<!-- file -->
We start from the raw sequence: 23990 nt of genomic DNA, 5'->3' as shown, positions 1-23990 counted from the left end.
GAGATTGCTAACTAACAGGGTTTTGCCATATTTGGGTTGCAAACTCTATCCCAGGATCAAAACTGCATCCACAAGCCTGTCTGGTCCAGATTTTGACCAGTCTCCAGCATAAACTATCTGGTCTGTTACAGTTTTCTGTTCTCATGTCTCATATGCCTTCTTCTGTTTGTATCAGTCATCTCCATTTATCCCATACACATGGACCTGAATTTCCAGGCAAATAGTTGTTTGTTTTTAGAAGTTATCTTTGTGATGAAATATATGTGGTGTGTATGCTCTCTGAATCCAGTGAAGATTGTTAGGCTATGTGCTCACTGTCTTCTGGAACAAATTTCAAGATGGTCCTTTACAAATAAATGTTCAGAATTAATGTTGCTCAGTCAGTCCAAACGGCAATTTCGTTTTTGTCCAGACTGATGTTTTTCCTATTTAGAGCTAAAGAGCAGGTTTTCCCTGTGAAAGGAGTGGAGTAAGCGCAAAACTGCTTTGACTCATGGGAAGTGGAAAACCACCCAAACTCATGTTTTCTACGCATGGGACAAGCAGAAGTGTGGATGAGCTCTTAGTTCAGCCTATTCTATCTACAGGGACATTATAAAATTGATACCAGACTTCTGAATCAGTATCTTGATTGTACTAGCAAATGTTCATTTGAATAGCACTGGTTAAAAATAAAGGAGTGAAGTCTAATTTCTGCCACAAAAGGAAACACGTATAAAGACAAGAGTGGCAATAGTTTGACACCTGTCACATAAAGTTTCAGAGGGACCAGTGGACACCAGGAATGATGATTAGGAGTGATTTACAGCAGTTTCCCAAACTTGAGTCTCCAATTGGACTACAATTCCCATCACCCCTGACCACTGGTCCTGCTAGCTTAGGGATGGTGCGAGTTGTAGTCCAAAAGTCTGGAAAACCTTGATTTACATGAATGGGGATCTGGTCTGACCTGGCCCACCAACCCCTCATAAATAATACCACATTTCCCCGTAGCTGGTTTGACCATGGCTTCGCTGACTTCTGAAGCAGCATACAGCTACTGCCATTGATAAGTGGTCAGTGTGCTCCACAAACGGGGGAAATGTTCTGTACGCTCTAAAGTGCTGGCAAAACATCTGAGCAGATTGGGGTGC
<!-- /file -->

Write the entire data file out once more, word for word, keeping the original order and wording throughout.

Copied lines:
We start from the raw sequence: 23990 nt of genomic DNA, 5'->3' as shown, positions 1-23990 counted from the left end.
GAGATTGCTAACTAACAGGGTTTTGCCATATTTGGGTTGCAAACTCTATCCCAGGATCAAAACTGCATCCACAAGCCTGTCTGGTCCAGATTTTGACCAGTCTCCAGCATAAACTATCTGGTCTGTTACAGTTTTCTGTTCTCATGTCTCATATGCCTTCTTCTGTTTGTATCAGTCATCTCCATTTATCCCATACACATGGACCTGAATTTCCAGGCAAATAGTTGTTTGTTTTTAGAAGTTATCTTTGTGATGAAATATATGTGGTGTGTATGCTCTCTGAATCCAGTGAAGATTGTTAGGCTATGTGCTCACTGTCTTCTGGAACAAATTTCAAGATGGTCCTTTACAAATAAATGTTCAGAATTAATGTTGCTCAGTCAGTCCAAACGGCAATTTCGTTTTTGTCCAGACTGATGTTTTTCCTATTTAGAGCTAAAGAGCAGGTTTTCCCTGTGAAAGGAGTGGAGTAAGCGCAAAACTGCTTTGACTCATGGGAAGTGGAAAACCACCCAAACTCATGTTTTCTACGCATGGGACAAGCAGAAGTGTGGATGAGCTCTTAGTTCAGCCTATTCTATCTACAGGGACATTATAAAATTGATACCAGACTTCTGAATCAGTATCTTGATTGTACTAGCAAATGTTCATTTGAATAGCACTGGTTAAAAATAAAGGAGTGAAGTCTAATTTCTGCCACAAAAGGAAACACGTATAAAGACAAGAGTGGCAATAGTTTGACACCTGTCACATAAAGTTTCAGAGGGACCAGTGGACACCAGGAATGATGATTAGGAGTGATTTACAGCAGTTTCCCAAACTTGAGTCTCCAATTGGACTACAATTCCCATCACCCCTGACCACTGGTCCTGCTAGCTTAGGGATGGTGCGAGTTGTAGTCCAAAAGTCTGGAAAACCTTGATTTACATGAATGGGGATCTGGTCTGACCTGGCCCACCAACCCCTCATAAATAATACCACATTTCCCCGTAGCTGGTTTGACCATGGCTTCGCTGACTTCTGAAGCAGCATACAGCTACTGCCATTGATAAGTGGTCAGTGTGCTCCACAAACGGGGGAAATGTTCTGTACGCTCTAAAGTGCTGGCAAAACATCTGAGCAGATTGGGGTGC